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Katonah CVS Expansion Jeopardized As Town Board Lowers Cap On Store Sizes

Several attendees give standing ovations after the Bedford Town Board approved lowering a cap on first-floor storefronts in the town's hamlet centers. Photo Credit: Tom Auchterlonie
A packed audience attends a meeting on proposed legislation to lower a cap on first-floor store space in Bedford's hamlet centers. Photo Credit: Tom Auchterlonie
Lionel Weinstein speaks at the Bedford Town Board's meeting. Photo Credit: Tom Auchterlonie
Neil Alexander, an attorney for CVS, addresses the Bedford Town Board. Photo Credit: Tom Auchterlonie

BEDFORD HILLS, N.Y. -- The outlook for a proposed CVS expansion in Katonah is dim following the Bedford Town Board's vote on Tuesday night to lower an existing cap on first-floor storefront space in hamlet centers.

The unanimous approval of the legislation, which was met with applause and some standing ovations from a packed crowd at the town house, reduces the allowable number from 7,500 square feet to just 4,000 in a pair of commercial zoning districts that cover Bedford's three hamlet areas.

CVS, which is currently located on the southern end of Katonah Shopping Center, filed a building permit application so it could relocate to the central part of the building and take up 6,928 square feet. The pharmacy chain's proposed expansion would result in filling four storefronts, which would be combined as part of the construction work.

The proposal was blasted by concerned residents, who feared negative impact on the hamlet's character and noted that there is already a large CVS near by. An online petition articulating these concerns currently has 1,416 signatures. Additionally, a protest rally was held on a Saturday in June , where demonstrators marched through downtown Katonah.

Resident Kate Galligan, who has been a vocal opponent of the expansion, was in attendance at the meeting. Asked for comment following the vote, Galligan said she is “really happy” and “really proud that it worked out this way.”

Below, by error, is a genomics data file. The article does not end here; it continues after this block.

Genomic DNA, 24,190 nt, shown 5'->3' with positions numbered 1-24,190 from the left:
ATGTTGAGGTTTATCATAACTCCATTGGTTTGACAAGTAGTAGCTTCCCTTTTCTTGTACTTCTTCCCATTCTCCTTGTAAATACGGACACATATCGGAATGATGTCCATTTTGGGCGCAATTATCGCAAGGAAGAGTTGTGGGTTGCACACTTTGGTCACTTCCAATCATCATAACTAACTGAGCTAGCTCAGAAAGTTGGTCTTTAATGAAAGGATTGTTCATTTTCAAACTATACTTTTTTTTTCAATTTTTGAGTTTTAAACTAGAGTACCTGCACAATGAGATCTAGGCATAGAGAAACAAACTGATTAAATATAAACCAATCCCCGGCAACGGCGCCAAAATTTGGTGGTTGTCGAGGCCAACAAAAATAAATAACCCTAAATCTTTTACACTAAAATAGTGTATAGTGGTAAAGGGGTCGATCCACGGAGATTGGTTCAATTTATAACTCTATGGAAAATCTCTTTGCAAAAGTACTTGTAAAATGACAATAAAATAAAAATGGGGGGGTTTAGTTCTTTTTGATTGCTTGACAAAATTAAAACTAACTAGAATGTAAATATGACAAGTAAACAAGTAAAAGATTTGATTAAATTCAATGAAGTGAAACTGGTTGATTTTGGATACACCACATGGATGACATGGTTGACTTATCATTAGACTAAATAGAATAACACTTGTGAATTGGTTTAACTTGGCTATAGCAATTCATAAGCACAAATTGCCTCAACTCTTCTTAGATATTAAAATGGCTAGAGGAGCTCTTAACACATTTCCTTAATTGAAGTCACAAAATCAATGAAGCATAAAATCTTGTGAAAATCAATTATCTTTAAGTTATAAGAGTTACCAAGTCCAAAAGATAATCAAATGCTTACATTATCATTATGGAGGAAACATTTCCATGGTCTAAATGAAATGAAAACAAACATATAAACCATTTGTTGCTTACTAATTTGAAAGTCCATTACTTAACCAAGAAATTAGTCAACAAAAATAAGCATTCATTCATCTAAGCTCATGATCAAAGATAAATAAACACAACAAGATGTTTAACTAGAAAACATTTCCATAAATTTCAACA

Lionel Weinstein, former owner of Weinstein's Pharmacy in Katonah, said before the approval that he did not want Katonah being "broken up" by corporations.

“I’m fearful of what’s going to happen to Katonah."

A small number of attendees spoke against lowering the cap.

Lee Presser argued that it should be up the customers in terms of where they want to shop.

“Just let the markets resolve the issue."

Prior to the passage, Neil Alexander, an attorney representing CVS, urged the board to adjourn the hearing. He noted that only three weeks passed since the introduction of the legislation.

“We’re very upset by it. It’s disconcerting,” Alexander said about the timeline.

Alexander and a fellow attorney sent the town a letter on July 7 with objections, arguing that their client's expansion proposal, which would raise its space from the current 3,370 square feet, is the reason why the legislation is being considered.

The letter also notes that town staff were informed about the proposal by landlord Firestein Management, Inc. and its architect on several occasions in March and April, which included displaying the plan.

The letter recaps the weeks-long legislative process and adds that the town was feeling pressure from expansion opponents and the Katonah Village Improvement Society (KVIS), a local civic group that has supported a lower cap.

KVIS representatives backed the plan in remarks at the meeting.

CVS has not determined how to react, according to company spokesman Mike DeAngelis.

"We are reviewing the board's decision in order to determine our options."

Bedford Planning Board Chairwoman Deirdre Courtney-Batson, who backs the legislation to lower the cap , denied that it singles out chain stores or a particular proposal. She noted that it applies to all businesses regardless of ownership.

Courtney-Batson also argued the legislation is a continuation of “an ongoing process of analyzing and updating our zoning regulations to reflect economic and social realities.”

Jeff Osterman, Bedford's director of planning, discussed results of an in-house survey done for existing first-floor uses in the zones affected by the legislation. The findings show that 97 percent are below the 4,000-square-foot figure.

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